EGCG and Breast CancerJuly 16, 2012 Written by JP [Font too small?]
EGCG, a naturally occurring chemical in green tea, is the star of two new publications focusing on breast cancer. The first trial examined the role of epigallocatechin-3-gallate as an adjunct to radiation treatment in breast cancers patients. The second study investigated the potential of a purified ECGC “drug” to modulate hormones which fuel breast cancer growth.
According to researchers at Yantai University, a daily dosage of 1,200 mg of EGCG, taken as 400 mg thrice-daily for 8 weeks, works synergistically with radiotherapy. This determination was made by measuring the levels of “vascular endothelial growth factor (VEGF), hepatocyte growth factor (HGF)” and other biomarkers of cancer cell invasiveness and proliferation. Patients receiving the combination therapy vs those given only radiation exhibited lower levels of these substances and other indicators of cancer suppression.
A separate, two month trial using a placebo, 400 mg of EGCG or 800 mg of EGCG was recently conducted in a group of healthy postmenopausal women. The goal of the intervention was to identify whether EGCG positively affected levels of circulating hormones which might predispose older women to breast cancer. The findings were quite intriguing. The green tea extract did not provoke statistically relevant changes in sex hormone (estradiol, estrone or testosterone) concentrations. However, a decline in blood glucose, insulin and LDL (“bad”) cholesterol was reported. This may be relevant because insulin resistance, associated with high blood sugar, high insulin and dyslipidemia (which is partially characterized by high LDL cholesterol) is theorized as a possible risk factor for breast cancer.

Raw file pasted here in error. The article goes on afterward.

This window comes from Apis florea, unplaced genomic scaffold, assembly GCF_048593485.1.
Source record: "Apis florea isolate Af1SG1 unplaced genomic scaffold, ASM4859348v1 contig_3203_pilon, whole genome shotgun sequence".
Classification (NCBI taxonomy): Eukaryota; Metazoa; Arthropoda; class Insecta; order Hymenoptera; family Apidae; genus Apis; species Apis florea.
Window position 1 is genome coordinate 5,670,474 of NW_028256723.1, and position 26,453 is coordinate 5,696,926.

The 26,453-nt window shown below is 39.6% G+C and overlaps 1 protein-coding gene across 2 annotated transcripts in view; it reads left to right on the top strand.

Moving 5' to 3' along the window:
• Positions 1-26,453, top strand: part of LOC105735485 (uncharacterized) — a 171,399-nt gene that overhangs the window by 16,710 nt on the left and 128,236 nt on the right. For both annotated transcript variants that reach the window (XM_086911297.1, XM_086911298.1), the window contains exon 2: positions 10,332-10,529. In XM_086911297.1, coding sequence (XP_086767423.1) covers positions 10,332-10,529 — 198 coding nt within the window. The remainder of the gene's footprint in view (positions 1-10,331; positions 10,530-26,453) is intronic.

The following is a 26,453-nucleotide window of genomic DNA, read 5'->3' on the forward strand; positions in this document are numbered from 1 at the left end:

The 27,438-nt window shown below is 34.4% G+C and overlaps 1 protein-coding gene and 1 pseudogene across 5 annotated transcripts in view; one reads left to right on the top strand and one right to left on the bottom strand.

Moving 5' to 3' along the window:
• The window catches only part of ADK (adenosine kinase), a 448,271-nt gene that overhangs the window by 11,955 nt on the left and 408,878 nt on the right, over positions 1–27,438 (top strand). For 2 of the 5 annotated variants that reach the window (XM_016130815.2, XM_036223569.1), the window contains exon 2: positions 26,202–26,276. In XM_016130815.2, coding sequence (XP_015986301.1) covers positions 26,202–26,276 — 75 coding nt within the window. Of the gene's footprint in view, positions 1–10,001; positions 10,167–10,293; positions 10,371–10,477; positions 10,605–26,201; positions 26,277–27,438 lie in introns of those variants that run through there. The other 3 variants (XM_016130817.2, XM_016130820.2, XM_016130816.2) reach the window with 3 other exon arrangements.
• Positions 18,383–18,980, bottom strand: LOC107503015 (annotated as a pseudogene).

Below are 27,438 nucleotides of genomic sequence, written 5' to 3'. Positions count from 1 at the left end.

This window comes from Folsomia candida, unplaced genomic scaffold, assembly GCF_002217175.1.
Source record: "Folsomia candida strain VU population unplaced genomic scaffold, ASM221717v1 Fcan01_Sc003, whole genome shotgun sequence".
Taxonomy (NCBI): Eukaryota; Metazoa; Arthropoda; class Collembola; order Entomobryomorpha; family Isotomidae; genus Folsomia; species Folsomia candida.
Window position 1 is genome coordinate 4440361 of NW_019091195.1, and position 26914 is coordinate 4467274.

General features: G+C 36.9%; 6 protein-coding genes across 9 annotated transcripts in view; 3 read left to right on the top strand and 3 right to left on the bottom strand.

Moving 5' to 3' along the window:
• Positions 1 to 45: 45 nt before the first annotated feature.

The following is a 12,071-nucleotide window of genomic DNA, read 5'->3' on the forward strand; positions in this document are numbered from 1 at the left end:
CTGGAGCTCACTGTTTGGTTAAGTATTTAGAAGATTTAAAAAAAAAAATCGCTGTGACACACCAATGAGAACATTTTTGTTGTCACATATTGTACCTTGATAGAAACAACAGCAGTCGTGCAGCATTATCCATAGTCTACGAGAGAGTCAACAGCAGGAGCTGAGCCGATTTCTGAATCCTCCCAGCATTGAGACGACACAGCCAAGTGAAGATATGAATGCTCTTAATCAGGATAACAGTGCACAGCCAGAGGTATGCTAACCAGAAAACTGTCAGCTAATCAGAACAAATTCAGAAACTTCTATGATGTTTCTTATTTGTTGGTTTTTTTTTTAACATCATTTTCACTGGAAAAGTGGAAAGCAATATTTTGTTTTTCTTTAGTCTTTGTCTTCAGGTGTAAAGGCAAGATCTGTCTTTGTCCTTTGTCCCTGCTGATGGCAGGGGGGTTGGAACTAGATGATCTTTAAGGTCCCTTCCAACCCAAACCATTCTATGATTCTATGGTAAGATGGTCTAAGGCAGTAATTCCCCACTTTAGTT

It’s interesting to note that the latter study utilized Polyphenon E or PPE, a purified form of green tea that is being studied as an experimental medication. In order to derive a similar quantity of EGCG from traditionally brewed green tea, you’d need to drink between 5 to 10 cups of tea. This breaks down to approximately 80 mg of EGCG per cup. It seems like a lot, but there’s no reason why you only need to brew one tea bag per cup of tea. I frequently add three bags of green or white tea to my concoctions. The taste can be quite powerful, but so too can the health benefits. What’s more, the addition of other pleasant tasting ingredients (ginger, lemon, mint) helps mask any unpleasant notes imparted by the tea itself.
Note: Please check out the “Comments & Updates” section of this blog – at the bottom of the page. You can find the latest research about this topic there!
To learn more about the studies referenced in today’s column, please click on the following links:
Study 1 – Anti-Cancer Activities of Tea Epigallocatechin-3-Gallate in Breast Cancer … (link)
Study 2 – Effect of 2-Month Controlled Green Tea Intervention on Lipoprotein … (link)
Study 3 – Metabolic Syndrome and Breast Cancer: An Overview … (link)
EGCG + Radiotherapy May Improve Breast Cancer Treatment Efficacy
Source: Curr Mol Med. 2012 February; 12(2): 163–176. (link)
Tags: Breast Cancer, Green Tea, Insulin
Posted in Alternative Therapies, Food and Drink, Women's Health